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The Spirit of the Season

Text by: Brittany Knotts

The last months of the year mean different things to different people. Some love them for the reprieve from the heat they usher in, while some dislike them for the very same reason. Some look forward to them for the feasts, and some enjoy them, because they mean an extended break from studies. But for me, they're about the magic of the holidays. Every fall and winter I look forward to that extra something in the air. I don't know if it's the sparkling lights that line the streets; the ornate decorations; the warm and comforting scents; the Christmas music; the beautiful snowy landscapes; or the giving spirit that seems infectious to all, but there's something… something very special. And I've known and felt it for as long as I can remember.
© Jessica Ceason Photography

As a child, it meant Christmas and birthday presents — yes, I'm one of those "lucky" individuals fortunate enough to have come into this world on December the 25th. I remember making my list, checking it twice, and absolutely delighting in waking on that cold, December morning to see what Santa and my parents had left for me under the tree. To this day, I compile a list throughout the year, thinking about what I'd like to receive from the various loved ones in my life. And I've oft' been disappointed in the outcome. One year ALL I wanted was a surfboard. That was it! Just a surfboard. But instead, I received… a motor scooter. I felt justified in my disappointment for years to come. And I'm fairly certain I'm not alone in this. With commercialism galore in nearly all aspects of our lives, it's not difficult to get wrapped up (no pun intended) in the lists, the shopping, the gifts, and the general 'buy, buy, buy' attitude our society seems to ooze and promote with increased enthusiasm around the holidays.

But what's the holiday season really about? What are we really supposed to delight in on Christmas, Hanukkah, Kwanzaa, Festivus, New Year's, etc.? I've come to realize, it's not the material.

My father grew up in Virginia before he and his older sister both moved to California in the mid-seventies, leaving behind my Nana, Papa, Aunt Lisa, and Uncle Mark (who passed away in 2000). We visit when we can, but never around the holidays. This all changed one December when my dad, brother, aunt, uncle, cousin, and I flew back East to surprise my grandparents. We would, for the first time in my nearly 20 years, spend Christmas all together as a family.

There are many reasons I will never forget Christmas of 2007, but it was especially memorable because it was one of the last times I would see Nana. The "California children and grandchildren" arrived first to the beautiful cabin in Union, West Virginia where we would stay. Aunt Lisa then transported Nana and Papa to the cabin where we all surprised them. We played games, decorated a gingerbread house, made stockings, cooked delicious food, and simply talked around the fire. It was the first Christmas I'd really experienced without an emphasis on gifts, and I loved it. We did have a small birthday cake for my Christmas Eve-born Uncle Frank and me. And we did have a gift exchange, but it was nothing extravagant. We drew names and went into the little downtown area to buy gifts with a $10 limit to give to one another on Christmas morning. It definitely wasn't the highlight of the week, though.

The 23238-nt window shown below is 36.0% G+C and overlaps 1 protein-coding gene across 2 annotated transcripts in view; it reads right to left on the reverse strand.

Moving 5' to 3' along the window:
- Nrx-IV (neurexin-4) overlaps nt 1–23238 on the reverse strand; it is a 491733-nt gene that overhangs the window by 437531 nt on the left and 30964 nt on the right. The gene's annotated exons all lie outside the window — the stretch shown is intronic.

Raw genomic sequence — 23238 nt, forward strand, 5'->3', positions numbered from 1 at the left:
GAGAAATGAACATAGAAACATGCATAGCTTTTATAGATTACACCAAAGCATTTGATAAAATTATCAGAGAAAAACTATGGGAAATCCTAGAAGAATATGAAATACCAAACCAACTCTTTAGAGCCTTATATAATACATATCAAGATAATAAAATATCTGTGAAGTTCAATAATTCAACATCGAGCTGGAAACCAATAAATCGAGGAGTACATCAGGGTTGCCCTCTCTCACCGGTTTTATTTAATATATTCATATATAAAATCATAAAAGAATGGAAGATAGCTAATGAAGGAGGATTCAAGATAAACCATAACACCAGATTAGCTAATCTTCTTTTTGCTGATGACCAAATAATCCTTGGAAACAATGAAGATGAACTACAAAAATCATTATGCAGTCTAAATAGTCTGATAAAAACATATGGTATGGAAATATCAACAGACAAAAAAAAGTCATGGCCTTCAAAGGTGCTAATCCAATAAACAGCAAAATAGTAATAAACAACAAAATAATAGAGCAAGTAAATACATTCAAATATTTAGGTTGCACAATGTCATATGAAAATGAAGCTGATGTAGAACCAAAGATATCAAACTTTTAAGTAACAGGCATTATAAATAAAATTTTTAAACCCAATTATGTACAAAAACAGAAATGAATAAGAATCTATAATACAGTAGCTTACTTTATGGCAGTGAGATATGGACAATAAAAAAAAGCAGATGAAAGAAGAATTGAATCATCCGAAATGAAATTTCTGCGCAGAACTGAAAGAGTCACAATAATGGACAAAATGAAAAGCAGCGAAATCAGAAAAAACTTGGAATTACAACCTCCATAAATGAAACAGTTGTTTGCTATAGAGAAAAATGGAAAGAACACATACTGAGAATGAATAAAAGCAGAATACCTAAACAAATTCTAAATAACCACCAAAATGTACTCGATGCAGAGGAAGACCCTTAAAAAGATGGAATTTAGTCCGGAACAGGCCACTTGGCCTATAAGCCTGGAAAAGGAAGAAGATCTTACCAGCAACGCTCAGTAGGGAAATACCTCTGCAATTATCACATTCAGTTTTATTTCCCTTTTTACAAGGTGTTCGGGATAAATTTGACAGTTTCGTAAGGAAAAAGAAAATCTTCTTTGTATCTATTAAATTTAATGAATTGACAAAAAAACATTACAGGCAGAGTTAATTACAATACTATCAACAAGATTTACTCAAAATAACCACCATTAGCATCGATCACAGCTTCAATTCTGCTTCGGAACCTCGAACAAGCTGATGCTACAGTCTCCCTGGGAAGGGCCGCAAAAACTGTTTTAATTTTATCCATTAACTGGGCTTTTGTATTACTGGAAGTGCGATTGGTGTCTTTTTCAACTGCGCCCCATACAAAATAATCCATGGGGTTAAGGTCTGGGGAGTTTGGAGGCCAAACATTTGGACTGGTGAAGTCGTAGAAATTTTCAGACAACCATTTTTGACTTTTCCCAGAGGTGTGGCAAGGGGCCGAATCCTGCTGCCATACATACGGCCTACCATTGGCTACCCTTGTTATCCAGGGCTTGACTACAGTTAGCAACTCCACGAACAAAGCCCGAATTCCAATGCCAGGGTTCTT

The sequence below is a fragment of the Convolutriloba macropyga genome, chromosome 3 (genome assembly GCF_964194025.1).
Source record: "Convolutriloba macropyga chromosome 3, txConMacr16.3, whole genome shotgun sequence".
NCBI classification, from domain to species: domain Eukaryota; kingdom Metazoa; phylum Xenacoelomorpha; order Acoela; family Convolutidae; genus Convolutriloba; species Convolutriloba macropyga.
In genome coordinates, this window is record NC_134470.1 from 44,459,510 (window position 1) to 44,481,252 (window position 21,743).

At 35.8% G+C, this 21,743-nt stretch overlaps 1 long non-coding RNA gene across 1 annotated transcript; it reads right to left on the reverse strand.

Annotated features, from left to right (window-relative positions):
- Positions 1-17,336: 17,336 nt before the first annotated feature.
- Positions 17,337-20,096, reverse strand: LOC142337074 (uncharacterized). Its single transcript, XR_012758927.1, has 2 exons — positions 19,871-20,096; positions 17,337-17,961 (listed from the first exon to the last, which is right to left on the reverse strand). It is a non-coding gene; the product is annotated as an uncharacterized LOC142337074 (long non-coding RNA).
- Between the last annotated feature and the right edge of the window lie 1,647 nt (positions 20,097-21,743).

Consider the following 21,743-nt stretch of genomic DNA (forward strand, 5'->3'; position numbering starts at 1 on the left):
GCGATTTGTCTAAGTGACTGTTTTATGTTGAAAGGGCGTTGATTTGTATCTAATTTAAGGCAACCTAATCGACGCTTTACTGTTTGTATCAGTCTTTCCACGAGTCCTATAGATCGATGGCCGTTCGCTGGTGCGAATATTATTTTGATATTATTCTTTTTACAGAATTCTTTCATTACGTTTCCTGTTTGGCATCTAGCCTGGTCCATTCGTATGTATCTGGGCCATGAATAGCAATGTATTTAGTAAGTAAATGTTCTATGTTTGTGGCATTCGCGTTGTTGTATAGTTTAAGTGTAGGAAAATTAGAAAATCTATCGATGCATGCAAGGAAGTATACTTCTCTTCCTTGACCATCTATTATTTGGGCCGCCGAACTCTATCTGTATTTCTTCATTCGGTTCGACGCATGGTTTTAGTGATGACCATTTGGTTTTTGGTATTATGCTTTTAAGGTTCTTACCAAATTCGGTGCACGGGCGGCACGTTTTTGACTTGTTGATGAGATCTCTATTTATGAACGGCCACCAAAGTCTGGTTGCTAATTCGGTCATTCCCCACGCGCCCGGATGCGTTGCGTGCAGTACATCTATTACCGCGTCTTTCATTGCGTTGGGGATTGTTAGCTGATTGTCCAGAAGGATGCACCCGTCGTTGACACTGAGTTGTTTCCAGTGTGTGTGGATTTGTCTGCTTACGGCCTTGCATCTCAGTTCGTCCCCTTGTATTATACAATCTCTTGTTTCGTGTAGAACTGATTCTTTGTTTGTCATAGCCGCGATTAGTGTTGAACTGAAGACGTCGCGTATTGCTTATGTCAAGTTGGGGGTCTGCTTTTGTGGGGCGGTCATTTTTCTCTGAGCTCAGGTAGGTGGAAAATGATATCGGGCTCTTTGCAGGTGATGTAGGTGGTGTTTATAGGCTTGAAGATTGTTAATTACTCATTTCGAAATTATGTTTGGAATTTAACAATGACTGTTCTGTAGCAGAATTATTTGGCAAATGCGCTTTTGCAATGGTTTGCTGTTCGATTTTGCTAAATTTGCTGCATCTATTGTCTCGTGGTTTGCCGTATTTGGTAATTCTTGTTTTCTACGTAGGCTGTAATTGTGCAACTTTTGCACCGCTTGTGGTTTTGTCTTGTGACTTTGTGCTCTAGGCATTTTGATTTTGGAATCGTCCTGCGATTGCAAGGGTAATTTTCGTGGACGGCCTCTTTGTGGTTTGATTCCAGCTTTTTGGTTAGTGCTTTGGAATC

© Brittany Knotts

I'd started to realize it before, that lesson I am presented with each year as I watch "How the Grinch Stole Christmas," and my heart grows three sizes. But it had never hit me quite the way it did during that trip: The holidays and this season are not about surfboards, clothing, electronics, or even scrumptious food. And in my case, they're not about receiving attention and gifts for my birthday. They're about spending time with family and friends. They're about being together and basking in those relationships we may not always appreciate. They're about muffling the noise of the world and focusing on the most important gift in this life: Love.

It was the first and last time I got to spend Christmas with my dad's whole family. I will always treasure the look on my grandparents' faces when they saw us, quietly sitting next to Nana on the couch, and laughing hysterically as we all played "battle of the sexes" Pictionary. And I'll always remember watching my grandparents, who had been married for over 60 years when Nana passed away, hold hands and cry as they opened their special gifts from us all — photo collages of their four children and five grandchildren.

Now Nana is gone, in my mind to a place where she and Uncle Mark can watch over us all. Even so, I'll always have my memories of her from that Christmas spent together as a family. The experience has taught me to really try my best to look past the giving of gifts and holiday hubbub to the truly important things in life. So no matter what you celebrate (or don't celebrate), try to focus on the true spirit of the season. Turn off the television, have a gift-free holiday, or even wear blinders to the mall if you must, but push the materialism out, and invite family, friends, and Love in. The magic you thought you felt in years past will be felt tenfold. That's what Christmas means to me.

© Jessica Ceason Photography

May each and every one of you be blessed and content this holiday season and all those to come.